Unsure where to travel next year? Courtesy of new flights, reopened sights and departing dictators, these six places should top your list.
Decades ago, Zimbabwe offered one of the best safaris around, with animal-filled national parks such Mana Pools and some of Africa’s finest guides. Then, as the Mugabe dictatorship grew ever more oppressive, tourist numbers slowed to a trickle.
Now, with a new era taking tentative hold, there’s scope for a joyous comeback. Those same guides remain mostly present, while the Big Five have survived remarkably intact.
Adding to the lure is the new Victoria Falls airport, which opened late in 2016.
2. America’s Deep South
From May 16, British Airways will fly between Heathrow and Nashville, the state capital of Tennessee and a city known for its musical offerings. But that’s far from the only reason to consider a Deep South jaunt in 2018.
Elvis Presley’s home, Memphis, marks the 50th anniversary of Martin Luther King’s assassination in the city; a wave of events across the region will commemorate this. A Memorial to Peace & Justice has already debuted in Montgomery, as has a superb Mississippi Civil Rights Museum in Jackson.
Further south, New Orleans turns 300 in 2018, and will be throwing a multi-event tricentennial party across the year to complement its usual Mardi Gras spectacular.
An anniversary is also due in Mauritius: the small, paradisiacal Indian Ocean island will celebrate 50 years of independence in 2018.
You can fly direct from the UK, and stay at a range of beachside resorts. Most luxurious is the super-swanky One&Only Le Saint Géran, which has reopened after a £41 million refurbishment; new swim-up villas (Mauritius’ first) at the Victoria Beachcomber Resort & Spa are easier on wallets.
The island will also star on screen next year: pretending to be the Caribbean, it provides locations for the Matthew McConaughey and Anne Hathaway noir-thriller Serenity.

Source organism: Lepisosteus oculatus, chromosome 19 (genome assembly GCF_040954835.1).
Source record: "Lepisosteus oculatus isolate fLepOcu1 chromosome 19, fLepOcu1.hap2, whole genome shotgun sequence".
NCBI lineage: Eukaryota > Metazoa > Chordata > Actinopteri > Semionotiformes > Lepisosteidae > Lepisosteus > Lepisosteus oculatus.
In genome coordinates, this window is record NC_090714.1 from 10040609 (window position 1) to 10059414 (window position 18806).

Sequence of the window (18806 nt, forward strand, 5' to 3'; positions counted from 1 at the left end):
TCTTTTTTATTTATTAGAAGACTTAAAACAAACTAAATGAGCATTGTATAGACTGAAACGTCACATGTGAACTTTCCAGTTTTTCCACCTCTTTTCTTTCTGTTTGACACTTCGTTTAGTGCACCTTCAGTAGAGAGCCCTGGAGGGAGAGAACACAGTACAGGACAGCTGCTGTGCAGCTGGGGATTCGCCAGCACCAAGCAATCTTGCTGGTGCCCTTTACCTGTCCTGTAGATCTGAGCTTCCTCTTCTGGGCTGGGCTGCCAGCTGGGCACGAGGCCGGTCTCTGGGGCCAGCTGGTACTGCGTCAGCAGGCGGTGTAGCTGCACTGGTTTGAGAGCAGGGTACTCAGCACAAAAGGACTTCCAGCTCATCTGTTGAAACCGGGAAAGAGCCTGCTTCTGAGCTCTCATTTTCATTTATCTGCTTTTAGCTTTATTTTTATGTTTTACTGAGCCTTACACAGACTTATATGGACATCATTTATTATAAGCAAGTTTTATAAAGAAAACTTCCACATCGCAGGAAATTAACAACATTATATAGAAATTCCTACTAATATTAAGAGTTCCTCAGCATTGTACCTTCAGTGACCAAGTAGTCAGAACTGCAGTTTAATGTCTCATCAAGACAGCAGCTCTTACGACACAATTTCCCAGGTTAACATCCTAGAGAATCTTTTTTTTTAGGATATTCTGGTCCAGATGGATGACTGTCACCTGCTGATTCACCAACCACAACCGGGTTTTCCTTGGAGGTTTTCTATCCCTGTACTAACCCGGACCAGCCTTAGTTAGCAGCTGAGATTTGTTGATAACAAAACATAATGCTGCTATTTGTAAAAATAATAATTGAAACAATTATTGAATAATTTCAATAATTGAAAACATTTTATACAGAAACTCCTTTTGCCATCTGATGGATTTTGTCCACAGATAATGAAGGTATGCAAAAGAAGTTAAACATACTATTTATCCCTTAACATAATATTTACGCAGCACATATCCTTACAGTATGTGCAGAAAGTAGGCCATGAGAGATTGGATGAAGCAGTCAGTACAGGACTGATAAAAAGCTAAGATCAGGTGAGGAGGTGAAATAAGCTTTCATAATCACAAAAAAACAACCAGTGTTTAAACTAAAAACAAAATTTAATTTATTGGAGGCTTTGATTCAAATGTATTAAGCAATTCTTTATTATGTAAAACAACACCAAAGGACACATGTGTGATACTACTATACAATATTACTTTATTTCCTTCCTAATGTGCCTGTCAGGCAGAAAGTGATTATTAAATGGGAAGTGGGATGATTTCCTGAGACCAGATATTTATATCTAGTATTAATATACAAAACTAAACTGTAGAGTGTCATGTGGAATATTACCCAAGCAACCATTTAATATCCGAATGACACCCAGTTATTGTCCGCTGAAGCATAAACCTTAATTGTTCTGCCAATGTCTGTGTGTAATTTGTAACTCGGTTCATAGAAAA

Further south than parts of Tunisia, the archipelago of Malta is already popular as a reliable shoulder-season source of sun. Gozo island delivers excellent diving, while the prehistoric Hagar Qim Temple ruins thrill any history buff.
But 2018 offers extra ammunition. Main city Valletta—although really the whole of Malta— will be a co-European Capital of Culture. The full programme was undisclosed at time of writing, but the headline news is Muza, a new national art gallery.
Valletta has already seen a surge in stylish boutique hotels: both the Saint John and The Vincent opened in autumn in the city’s port area.
5. South Korea
Even if you haven’t got a ticket for February’s Winter Olympics in Pyeongchang, it’s still well worth considering a trip to South Korea in 2018.
Scheduled to launch in summer, a new high-speed railway will halve the travel time between Pyeongchang and futuristic capital Seoul, whose new high-line park of cafes and libraries has recently opened.
Both cities also offer a chance to try exalted street foods like bibimbap and kimchi stew at source.
6. North-coast Brazil
Until now, getting to Jericoacoara—a fishing village, surf mecca and powder-beach idyll which everyone calls “Jeri”— necessitated a five-hour transfer by car and then 4x4 or boat.
Yet the opening of an airport, coupled with direct flights beginning from São Paulo in December 2017, may see a classic case of paradise lost. Go now, with great haste.
Another new flight, provided by Air Europa from Gatwick via Madrid, connects to Recife, a northern city which most Britons miss in favour of Rio. Their loss: Recife has its own superb carnaval, plus great restaurants and, up the coast, scintillating diving.